Inchcape Volkswagon is here to help analyses the latest headlines about the fight against mobile phones behind the wheel. As it turns out, the Department for Transport (or DfT) is going to implement new technology that will be able to fight against people using their mobile devices behind the wheel of their moving vehicle. But what does this exactly entail?
The hope is to build software into vehicles that would disable any mobile function that required some form of internet access or require a connection to a phone network of some kind. Your phone signal would be blocked, and this would make it impossible to text, call, or send emails while you’re behind the wheel. Of course, this is meant to help make the UK’s roads much safer for everyone to travel on.
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On GOV.UK you can see the guidelines for the use of mobile devices on the road. It’s illegal in the UK for anyone to use a handheld phone or any device that’s similar (like an iPad, or any other tablet) when they’re driving a car or riding on a motorcycle. This also includes when a driver is stopped at traffic lights, or waiting in heavy, stopped traffic. You are not to make any kind of phone call, text anyone, check a social media account, send an email, or read news articles on the device while you are behind the wheel.
The only two exceptions to the rule include:
- If you have an emergency and must call 999 or 112 and it’s unsafe or impractical to stop before you make the call.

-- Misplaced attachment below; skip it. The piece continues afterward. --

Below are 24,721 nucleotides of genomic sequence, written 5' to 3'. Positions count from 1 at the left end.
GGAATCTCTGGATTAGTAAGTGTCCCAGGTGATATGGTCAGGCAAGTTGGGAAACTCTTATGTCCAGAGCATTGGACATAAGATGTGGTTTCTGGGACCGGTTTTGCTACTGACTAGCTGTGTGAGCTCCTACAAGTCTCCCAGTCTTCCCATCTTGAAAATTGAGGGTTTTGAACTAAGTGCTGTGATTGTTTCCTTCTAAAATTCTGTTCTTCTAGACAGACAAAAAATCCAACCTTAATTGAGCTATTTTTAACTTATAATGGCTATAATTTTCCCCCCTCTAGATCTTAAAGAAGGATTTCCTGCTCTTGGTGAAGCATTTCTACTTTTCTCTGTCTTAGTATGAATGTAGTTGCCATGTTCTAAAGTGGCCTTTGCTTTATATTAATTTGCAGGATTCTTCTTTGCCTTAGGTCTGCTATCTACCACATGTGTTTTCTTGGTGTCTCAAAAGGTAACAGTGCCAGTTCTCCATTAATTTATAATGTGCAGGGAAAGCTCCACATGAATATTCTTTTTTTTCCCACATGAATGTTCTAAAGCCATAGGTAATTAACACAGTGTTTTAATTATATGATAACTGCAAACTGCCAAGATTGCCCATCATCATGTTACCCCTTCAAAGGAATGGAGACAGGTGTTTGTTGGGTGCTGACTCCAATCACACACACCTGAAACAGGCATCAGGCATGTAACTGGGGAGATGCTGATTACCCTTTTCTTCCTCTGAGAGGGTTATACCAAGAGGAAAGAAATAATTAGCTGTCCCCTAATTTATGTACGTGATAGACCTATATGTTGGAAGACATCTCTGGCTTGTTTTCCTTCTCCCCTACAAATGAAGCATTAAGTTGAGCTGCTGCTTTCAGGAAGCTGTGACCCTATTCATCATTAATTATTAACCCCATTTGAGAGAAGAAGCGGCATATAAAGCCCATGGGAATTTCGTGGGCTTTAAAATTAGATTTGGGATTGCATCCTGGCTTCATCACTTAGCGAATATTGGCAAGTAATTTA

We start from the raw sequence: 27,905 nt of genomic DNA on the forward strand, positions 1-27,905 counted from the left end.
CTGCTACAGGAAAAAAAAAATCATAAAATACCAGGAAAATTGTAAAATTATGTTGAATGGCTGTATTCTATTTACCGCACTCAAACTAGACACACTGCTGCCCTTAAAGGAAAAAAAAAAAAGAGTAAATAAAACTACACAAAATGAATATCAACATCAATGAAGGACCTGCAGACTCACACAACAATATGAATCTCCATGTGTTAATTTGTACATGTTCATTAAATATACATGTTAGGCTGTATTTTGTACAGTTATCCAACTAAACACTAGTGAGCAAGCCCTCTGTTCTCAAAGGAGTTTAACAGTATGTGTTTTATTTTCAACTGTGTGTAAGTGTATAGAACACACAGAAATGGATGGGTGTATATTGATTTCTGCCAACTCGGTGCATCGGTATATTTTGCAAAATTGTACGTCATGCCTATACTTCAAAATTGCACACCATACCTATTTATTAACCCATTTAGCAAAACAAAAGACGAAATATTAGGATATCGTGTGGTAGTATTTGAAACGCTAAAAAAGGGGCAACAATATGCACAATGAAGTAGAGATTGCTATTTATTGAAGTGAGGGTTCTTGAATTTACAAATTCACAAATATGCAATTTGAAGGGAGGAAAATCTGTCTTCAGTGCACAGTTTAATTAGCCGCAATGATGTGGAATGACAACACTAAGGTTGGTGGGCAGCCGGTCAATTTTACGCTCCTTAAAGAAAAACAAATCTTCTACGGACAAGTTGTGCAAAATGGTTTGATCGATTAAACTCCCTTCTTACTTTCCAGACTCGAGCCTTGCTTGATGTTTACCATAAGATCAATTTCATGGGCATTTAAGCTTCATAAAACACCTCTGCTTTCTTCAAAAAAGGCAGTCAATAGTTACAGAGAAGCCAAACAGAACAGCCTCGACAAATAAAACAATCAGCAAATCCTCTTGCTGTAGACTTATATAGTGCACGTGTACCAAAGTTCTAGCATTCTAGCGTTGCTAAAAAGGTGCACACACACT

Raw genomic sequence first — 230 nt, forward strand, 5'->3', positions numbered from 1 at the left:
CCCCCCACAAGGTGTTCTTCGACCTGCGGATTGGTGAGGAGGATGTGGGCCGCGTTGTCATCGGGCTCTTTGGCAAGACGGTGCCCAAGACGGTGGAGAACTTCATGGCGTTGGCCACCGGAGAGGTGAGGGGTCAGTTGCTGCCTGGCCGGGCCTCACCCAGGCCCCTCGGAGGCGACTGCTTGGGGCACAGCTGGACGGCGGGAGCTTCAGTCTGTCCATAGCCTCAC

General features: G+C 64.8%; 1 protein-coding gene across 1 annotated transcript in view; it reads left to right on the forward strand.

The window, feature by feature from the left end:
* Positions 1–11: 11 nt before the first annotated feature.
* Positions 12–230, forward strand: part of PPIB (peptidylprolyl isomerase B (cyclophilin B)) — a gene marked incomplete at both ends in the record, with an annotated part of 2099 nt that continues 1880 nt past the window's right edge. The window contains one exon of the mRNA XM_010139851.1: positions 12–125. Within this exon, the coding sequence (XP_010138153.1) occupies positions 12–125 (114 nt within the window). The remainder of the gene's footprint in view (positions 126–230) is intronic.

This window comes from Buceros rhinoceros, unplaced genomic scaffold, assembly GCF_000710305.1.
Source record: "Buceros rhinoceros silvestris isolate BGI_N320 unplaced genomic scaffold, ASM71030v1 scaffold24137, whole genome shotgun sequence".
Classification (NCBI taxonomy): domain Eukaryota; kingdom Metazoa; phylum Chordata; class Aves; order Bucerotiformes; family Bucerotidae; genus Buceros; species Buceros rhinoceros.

- You are behind the wheel, but you’ve parked your car first, safely.
What if you were to break this law? Well, then you could be at risk of a £100 fine and adding three penalty points to your license. Even worse, you could end up with a maximum fine of £1,000 and face being disqualified from driving altogether.
A BBC News report spoke about how it’s been illegal for years to use mobile devices behind the wheel of a moving vehicle, but it’s still so very common to see drivers continue this poor, and illegal, habit on the roads. Because of this, you may see stricter laws in 2017. The fine could be raised to £200, and if you offend twice, you could be taken to court over the issue.
It’s important to note that there is no law against using a hands-free phones while driving a car. However, you could still get prosecuted if you’re found to not be in proper control of the vehicle while using a hands-free phone.
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